Online Archived Exhibition: ASIA INSECTA

Scarab Beetle

An Exhibition of Photography by Nathan Vedal, Ph.D. ‘17

Summer 2017

Insects have long played an important role in the cultural and literary history of East Asia. A frequently cited Chinese anecdote from the fifth century tells of a poor scholar who read books by the light of fireflies because he could not afford oil for a lamp. In late imperial times, katydids were common pets in literati households; they are also present on the Jadeite Cabbage, one of the prize pieces in the National Palace Museum in Taipei. In Edo Japan, insects could be found depicted in the painting of masters such as Mori Shunkei and Hokusai.

Today insects maintain a unique prominence in Asian society. Stag beetles, such as the nokogiri kuwagata pictured in this exhibit, are popular pets in Japan, with shops in Tokyo specializing in their care. The centuries-old art of cricket fighting is still practiced in old streets of Beijing, while a spider-fighting competition has been held in Kagoshima for nearly 30 years. Organized excursions to view fireflies are commonly advertised throughout Taiwan and Japan, and a surge of interest in insect-viewing has led to the recent opening in Beijing of Asia’s largest butterfly garden.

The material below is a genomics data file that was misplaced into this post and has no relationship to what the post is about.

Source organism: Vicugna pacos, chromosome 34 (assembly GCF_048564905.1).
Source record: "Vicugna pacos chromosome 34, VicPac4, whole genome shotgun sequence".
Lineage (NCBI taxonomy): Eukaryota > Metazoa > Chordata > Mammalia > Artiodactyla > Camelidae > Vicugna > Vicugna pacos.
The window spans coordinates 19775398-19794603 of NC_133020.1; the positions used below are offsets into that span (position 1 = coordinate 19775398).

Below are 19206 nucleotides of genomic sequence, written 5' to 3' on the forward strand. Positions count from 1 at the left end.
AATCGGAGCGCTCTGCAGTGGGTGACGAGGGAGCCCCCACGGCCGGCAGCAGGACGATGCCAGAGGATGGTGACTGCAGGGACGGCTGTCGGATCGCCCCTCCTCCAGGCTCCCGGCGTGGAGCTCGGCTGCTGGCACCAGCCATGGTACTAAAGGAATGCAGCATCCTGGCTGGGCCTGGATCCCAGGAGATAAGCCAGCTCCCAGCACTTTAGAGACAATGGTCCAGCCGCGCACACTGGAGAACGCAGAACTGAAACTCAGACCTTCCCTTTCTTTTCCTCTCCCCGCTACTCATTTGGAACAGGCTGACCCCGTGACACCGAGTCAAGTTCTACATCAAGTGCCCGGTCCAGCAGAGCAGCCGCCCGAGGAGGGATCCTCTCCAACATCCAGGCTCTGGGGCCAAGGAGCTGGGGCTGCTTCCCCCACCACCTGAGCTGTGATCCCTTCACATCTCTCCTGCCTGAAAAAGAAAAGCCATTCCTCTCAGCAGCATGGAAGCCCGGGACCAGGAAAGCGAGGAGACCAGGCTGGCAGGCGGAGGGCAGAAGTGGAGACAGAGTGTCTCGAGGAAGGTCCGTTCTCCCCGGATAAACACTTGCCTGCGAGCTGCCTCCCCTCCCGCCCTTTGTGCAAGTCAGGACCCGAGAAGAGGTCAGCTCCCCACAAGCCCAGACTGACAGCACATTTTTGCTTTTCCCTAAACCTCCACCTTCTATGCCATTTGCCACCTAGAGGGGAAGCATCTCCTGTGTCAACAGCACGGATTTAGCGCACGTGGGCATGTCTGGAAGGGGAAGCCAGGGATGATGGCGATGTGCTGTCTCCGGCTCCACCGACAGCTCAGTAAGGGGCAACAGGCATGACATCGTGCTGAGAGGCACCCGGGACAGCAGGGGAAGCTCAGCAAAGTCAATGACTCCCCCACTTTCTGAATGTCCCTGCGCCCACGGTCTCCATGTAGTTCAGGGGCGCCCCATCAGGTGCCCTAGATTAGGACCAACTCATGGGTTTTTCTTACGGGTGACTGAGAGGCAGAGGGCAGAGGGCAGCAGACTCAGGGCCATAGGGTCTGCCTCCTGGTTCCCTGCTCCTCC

East Asia is also home to a phenomenal diversity of insect species. Its varied ecosystems and climates, in addition to substantial environmental protection efforts, make the region an entomologist’s paradise. Nevertheless, there exist many threatened species of insect, the continued survival of which is precarious. It is hoped that photographic records such as this can help preserve the memory for future generations of this precious moment of biodiversity.

The photographer, Nathan Vedal, is a PhD graduate from the Department of East Asian Languages and Civilizations. During the 2016-17 academic year, he was a Graduate Student Associate at the Fairbank Center for Chinese Studies. Nathan captured these photographs while conducting research in mainland China, Hong Kong, Taiwan and Japan using a Nikon DSLR camera with Sigma macro lens.

This exhibit is sponsored by the Harvard University Asia Center, Fairbank Center for Chinese Studies, and Reischauer Institute of Japanese Studies.

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